Definition of Despite

1. Noun. Lack of respect accompanied by a feeling of intense dislike. "The despite in which outsiders were held is legendary"

Exact synonyms: Contempt, Disdain, Scorn
Generic synonyms: Dislike
Derivative terms: Contemptuous, Disdain, Scorn



2. Noun. Contemptuous disregard. "She wanted neither favor nor despite"
Generic synonyms: Disregard, Neglect

Definition of Despite

1. n. Malice; malignity; spite; malicious anger; contemptuous hate.

2. v. t. To vex; to annoy; to offend contemptuously.

3. prep. In spite of; against, or in defiance of; notwithstanding; as, despite his prejudices.

Definition of Despite

1. Noun. (obsolete) Disdain, contemptuous feelings, hatred. ¹

2. Noun. (archaic) Action or behaviour displaying such feelings; an outrage, insult. ¹

3. Noun. Evil feeling; malice, spite. ¹

4. Preposition. in spite of ¹

¹ Source: wiktionary.com

Definition of Despite

1. to treat with contempt [v -SPITED, -SPITING, -SPITES]

Despite Pictures

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Lexicographical Neighbors of Despite

despisal
despisals
despise
despised
despisedness
despiser
despisers
despises
despisest
despiseth
despising
despisingly
despisingness
despite (current term)
despited
despiteful
despitefully
despitefulness
despiteous
despiteously
despites
despiting
despitous
despoil
despoilation
despoiled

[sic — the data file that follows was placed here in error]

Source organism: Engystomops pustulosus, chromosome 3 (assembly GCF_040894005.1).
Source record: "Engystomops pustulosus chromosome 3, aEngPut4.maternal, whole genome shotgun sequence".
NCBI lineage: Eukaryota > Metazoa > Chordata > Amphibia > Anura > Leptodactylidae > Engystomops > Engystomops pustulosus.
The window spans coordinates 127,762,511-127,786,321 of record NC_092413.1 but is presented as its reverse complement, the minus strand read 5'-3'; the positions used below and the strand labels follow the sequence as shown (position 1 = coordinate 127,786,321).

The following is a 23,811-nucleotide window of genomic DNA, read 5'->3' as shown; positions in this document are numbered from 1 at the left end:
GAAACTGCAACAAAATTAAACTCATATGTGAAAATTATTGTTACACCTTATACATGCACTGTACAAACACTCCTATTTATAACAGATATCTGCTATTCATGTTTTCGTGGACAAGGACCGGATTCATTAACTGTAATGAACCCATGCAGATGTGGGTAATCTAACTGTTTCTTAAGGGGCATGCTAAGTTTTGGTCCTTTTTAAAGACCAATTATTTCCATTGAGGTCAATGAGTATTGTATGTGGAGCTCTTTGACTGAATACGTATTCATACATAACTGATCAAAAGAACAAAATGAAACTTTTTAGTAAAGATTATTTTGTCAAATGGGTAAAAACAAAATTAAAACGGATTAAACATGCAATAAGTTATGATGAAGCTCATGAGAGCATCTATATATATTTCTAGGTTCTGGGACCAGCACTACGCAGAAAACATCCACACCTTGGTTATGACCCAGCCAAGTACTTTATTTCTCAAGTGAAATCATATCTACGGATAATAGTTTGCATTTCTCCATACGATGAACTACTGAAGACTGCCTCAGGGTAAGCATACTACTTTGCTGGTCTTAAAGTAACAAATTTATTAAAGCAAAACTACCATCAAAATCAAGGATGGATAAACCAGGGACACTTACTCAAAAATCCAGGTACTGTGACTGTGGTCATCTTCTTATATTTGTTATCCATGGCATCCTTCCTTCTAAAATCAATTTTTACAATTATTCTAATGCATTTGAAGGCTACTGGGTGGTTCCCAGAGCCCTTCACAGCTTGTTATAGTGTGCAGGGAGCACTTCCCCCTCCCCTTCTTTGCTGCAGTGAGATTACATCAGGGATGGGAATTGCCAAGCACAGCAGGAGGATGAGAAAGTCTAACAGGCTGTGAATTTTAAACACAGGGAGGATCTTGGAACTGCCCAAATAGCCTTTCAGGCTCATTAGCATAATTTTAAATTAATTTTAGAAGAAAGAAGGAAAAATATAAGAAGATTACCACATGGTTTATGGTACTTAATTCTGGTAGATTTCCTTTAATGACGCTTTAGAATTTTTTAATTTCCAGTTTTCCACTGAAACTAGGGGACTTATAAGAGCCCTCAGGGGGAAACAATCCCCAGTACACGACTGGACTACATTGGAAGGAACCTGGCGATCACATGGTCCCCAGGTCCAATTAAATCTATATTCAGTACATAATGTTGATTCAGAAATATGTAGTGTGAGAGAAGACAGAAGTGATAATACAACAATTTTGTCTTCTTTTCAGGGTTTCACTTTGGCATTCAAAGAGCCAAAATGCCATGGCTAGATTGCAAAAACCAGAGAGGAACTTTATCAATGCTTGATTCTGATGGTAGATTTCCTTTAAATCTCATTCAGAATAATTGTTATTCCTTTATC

despoiler
despoilers

Literary usage of Despite

Below you will find example usage of this term as found in modern and/or classical literature:

1. Le Morte Darthur: Sir Thomas Malory's Book of King Arthur and of His Noble by Thomas Malory, William Caxton (1900)
"CHAPTER XXXIV How Sir Lamorak sent an horn to King Mark in despite of Sir ... And because of the Queen Guenever, and in the despite of Sir Launcelot, ..."

2. The Odyssey of Homer by Homer, William Morris (1887)
"THENCE THEY COME TO THE ISLAND OF THE SUN, AND despite OF WARNINGS HIS FELLOWS SLAY AND EAT OF THE KINE OF THE SUN. WHEREFORE IS THE SHIP WRECKED IN MID-SEA ..."

3. The Edinburgh Review by Sydney Smith (1869)
"despite this obvious objection, and despite certain principles with which we entirely disagree, we readily admit that Mr. ..."

4. An Etymological Dictionary of the English Language by Walter William Skeat (1893)
"abl-y ; also despite, qv [t] to look. See Spy. ... OF de- -- despite, spile, malice, hatred. (F.. ... Der. despite, as prep. ; despite-ful, ..."

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